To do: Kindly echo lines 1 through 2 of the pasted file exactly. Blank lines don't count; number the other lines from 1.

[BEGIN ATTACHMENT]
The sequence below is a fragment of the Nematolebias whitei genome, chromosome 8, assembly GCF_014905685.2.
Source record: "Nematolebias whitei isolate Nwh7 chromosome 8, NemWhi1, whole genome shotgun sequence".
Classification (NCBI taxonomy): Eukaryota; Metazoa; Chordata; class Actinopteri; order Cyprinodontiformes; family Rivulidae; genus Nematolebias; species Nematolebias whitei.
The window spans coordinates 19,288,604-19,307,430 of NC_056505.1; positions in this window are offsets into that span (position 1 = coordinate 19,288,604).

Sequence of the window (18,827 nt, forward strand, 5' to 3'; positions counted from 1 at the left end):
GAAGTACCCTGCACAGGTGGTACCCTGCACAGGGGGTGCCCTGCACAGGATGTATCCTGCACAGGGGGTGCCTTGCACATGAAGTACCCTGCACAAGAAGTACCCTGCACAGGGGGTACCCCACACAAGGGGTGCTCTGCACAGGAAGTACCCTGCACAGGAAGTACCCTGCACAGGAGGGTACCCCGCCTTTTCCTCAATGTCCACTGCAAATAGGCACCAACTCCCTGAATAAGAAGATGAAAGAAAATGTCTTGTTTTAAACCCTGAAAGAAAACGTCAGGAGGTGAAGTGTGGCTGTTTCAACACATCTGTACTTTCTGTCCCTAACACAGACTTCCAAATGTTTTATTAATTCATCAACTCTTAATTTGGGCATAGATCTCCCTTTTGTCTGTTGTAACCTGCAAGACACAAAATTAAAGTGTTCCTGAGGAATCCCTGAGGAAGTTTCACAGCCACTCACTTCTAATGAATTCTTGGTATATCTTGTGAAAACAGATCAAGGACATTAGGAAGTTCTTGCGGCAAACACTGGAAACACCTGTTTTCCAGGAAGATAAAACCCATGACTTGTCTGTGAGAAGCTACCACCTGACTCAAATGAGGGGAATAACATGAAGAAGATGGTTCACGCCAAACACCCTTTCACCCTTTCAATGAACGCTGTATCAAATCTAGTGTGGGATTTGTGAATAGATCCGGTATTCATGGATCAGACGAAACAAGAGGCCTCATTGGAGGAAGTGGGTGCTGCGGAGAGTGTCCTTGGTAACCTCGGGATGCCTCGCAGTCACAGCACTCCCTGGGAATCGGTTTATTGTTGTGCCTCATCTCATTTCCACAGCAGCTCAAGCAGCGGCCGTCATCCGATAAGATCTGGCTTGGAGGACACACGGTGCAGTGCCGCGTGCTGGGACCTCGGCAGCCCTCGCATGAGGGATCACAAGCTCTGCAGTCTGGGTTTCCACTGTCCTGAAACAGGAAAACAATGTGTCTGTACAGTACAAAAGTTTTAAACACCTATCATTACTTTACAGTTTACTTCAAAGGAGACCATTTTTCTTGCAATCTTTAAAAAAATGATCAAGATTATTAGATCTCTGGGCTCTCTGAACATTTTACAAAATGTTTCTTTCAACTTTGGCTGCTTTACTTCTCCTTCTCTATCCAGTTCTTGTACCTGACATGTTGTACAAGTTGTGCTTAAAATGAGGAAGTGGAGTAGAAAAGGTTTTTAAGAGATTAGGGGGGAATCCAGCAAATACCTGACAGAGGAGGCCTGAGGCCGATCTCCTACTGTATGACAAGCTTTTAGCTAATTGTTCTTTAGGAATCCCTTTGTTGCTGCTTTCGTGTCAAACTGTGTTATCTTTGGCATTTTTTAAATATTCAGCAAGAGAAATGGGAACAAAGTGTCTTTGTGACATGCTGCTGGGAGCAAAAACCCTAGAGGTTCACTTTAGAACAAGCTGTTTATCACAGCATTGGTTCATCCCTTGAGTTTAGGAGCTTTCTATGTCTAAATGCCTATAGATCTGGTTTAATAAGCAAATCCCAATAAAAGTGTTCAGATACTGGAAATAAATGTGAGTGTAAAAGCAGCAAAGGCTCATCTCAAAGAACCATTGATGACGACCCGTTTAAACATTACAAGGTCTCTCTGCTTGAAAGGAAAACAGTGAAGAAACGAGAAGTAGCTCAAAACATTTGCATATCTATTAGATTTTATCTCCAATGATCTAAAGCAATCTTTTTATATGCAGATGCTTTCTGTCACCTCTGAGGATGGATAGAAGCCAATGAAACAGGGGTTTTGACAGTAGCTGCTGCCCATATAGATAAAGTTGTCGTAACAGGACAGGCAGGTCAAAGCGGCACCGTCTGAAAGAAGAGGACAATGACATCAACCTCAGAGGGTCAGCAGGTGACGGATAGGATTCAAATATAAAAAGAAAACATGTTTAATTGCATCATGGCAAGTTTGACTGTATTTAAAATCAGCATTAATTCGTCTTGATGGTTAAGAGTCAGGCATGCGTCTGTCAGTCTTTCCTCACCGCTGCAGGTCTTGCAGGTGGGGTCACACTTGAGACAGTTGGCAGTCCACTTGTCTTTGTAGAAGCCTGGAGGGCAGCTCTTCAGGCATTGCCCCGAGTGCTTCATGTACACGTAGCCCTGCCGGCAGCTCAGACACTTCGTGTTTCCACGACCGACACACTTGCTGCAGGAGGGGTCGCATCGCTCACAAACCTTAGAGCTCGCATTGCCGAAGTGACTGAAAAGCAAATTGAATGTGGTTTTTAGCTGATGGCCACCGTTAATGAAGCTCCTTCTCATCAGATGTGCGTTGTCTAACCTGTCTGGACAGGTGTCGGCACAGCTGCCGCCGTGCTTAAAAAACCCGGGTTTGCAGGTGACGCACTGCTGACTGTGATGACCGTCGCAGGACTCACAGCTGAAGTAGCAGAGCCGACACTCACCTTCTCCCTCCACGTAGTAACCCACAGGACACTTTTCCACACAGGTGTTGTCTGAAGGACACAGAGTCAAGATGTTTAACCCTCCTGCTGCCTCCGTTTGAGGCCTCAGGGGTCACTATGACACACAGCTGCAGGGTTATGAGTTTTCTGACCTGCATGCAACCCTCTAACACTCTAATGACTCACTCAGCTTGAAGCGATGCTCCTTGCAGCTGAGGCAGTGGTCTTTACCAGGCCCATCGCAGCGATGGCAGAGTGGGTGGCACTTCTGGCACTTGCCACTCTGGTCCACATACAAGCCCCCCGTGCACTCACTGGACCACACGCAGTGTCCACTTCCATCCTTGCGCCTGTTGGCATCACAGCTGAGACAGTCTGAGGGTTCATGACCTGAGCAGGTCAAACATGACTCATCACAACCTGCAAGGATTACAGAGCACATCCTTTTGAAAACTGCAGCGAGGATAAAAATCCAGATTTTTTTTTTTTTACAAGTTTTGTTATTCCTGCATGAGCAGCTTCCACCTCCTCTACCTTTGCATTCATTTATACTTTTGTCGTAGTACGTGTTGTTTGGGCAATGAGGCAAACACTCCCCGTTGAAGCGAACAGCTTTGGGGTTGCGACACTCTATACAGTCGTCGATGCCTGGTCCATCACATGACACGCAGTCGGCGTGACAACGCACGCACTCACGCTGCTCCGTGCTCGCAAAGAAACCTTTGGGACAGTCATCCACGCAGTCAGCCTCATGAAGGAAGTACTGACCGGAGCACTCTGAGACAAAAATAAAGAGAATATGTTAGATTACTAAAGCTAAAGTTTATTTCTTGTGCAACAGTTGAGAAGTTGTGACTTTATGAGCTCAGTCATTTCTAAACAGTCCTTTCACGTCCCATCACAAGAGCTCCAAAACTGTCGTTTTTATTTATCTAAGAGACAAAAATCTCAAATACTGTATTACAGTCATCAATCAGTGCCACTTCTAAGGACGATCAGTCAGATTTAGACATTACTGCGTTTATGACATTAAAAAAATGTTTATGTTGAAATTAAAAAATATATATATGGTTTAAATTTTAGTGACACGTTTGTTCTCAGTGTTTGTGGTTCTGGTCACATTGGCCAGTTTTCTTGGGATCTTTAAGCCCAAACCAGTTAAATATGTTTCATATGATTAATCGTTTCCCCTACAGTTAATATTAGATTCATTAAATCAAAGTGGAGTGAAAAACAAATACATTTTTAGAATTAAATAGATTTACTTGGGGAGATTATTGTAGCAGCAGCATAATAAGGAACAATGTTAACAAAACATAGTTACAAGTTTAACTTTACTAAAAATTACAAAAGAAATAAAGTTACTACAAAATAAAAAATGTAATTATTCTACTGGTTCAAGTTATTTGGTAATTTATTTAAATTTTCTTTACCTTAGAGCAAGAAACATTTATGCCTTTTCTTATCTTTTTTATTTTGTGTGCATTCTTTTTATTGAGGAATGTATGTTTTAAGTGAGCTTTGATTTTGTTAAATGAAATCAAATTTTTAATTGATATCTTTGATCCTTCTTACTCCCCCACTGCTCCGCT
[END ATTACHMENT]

The sequence below is a fragment of the Nematolebias whitei genome, chromosome 8, assembly GCF_014905685.2.
Source record: "Nematolebias whitei isolate Nwh7 chromosome 8, NemWhi1, whole genome shotgun sequence".